Displaying posts under "Uncategorized"
London Evening Standard dedicates half of front page to .london web address.
.City domain names are popular with local press, and here’s a great example.
Michael Blend (formerly with Demand Media) snapped this photo in London today. It’s the front page of London Evening Standard, and it looks like half of it is devoted to the publication getting a .london domain name.
It’s basically a half page ad for .london courtesy of the publication, which is in the domain’s “pioneer” program. It plans to run standard.london in parallel with its existing standard.co.uk web address.
I expect .london to be one of the most successful new TLD launches to date.
.Best says registrars suggested little benefit to holding a landrush.
The applicant for the .best top level domain name has canceled the landrush phase of its new top level domain name launch. The company says that “registrars have given us feedback that there has been very little engagement with the TLD Landrush Phase”.
Indeed, with the typical new TLD launching with fewer than 10,000 initial registrations, delaying a launch for a month or two to pick up some pricier landrush registrations might not make sense.
Donuts has landed on a good hybrid model with its Early Access Program. Although rather confusing to the typical registrant (and a pain technically for registrars), it allows the registry to pick up more revenue in a shortened landrush phase. The Early Access Program is similar to a reverse auction in which prices drop each day.
.Best may be changing course after the company’s launch of .CEO flopped. .CEO, which has always been a head-scratcher to me, still has fewer than 1,000 registrations despite rather heavy marketing efforts.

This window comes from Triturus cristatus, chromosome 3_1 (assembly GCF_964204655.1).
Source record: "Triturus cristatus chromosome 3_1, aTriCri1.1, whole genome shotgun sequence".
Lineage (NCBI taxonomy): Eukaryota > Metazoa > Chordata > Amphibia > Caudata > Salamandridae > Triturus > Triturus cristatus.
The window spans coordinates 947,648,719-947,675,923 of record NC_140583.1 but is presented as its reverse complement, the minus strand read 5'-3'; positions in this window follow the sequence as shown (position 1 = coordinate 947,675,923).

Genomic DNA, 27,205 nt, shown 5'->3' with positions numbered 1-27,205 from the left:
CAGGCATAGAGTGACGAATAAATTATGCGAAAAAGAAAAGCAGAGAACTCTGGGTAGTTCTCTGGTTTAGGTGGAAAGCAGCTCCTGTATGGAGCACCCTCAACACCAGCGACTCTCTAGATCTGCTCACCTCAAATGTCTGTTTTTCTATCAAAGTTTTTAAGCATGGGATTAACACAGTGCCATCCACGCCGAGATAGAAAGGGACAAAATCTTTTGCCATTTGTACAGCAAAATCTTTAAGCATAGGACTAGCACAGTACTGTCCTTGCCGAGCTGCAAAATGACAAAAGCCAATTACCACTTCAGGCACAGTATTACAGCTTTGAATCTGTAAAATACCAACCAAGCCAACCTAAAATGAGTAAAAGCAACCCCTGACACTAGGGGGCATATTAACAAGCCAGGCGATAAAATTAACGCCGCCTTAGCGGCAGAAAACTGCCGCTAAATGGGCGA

.Best has a bit broader appeal, although I consider it a “backwards” TLD: you describe things as Best Something, not Something Best.
Sunrise for .best starts on April 17th and ends on May 19th, with general availability starting on May 21st.
Rather than complain about outside forces destroying their business, they grabbed the bull by the horns.
The past decade has been one of ups and downs for domain name investors. Domain parking busted around the same time the overall economy imploded. Domain values faced downward pressure as investors no longer had rich parking profits to funnel into domain purchases.
Since about 2008, many domainers have trudged on to domain conferences, complaining about domain parking and their dependency on Google. They blamed others for ruining their gravy train.
One small band of domainers didn’t spend much time worrying about domain parking over these years. Rather than rest on their laurels, they found a way to make a huge profit from domain names.
Rather than build a portfolio of thousands of domains, they registered literally trillions of second level domains. Instead of holding out to sell all of the domains for six figures, they sold most of them for under thirty bucks. They also found a way to get the people who bought these domains from them to pay an additional thirty bucks every year, so the domains became an annuity.
They knew they wouldn’t sell all of their portfolio. Just a fraction — 1.7 million to date.
And it wasn’t easy. They couldn’t just sit behind a computer all day playing the drops and listing domains on aftermarkets. But they didn’t bitch and moan about this, either.
They worked hard to build a sales channel. They traveled the world telling people why they should buy their domains. They risked a lot of cash.
It all paid off, though. To the tune of $109 million.
Congratulations Juan, Lori Anne, Nicolai and Jose.
Panelist says no reverse domain name hijacking because domain owner didn’t respond to purchase inquiries.
Today’s “WTF, why isn’t this reverse domain name hijacking” case comes courtesy of panelist Alistair Payne and Czech Arbitration Court (CAC).
The case was filed by the proprietor of French trademarks for “ikase” against the domain name iKase.com.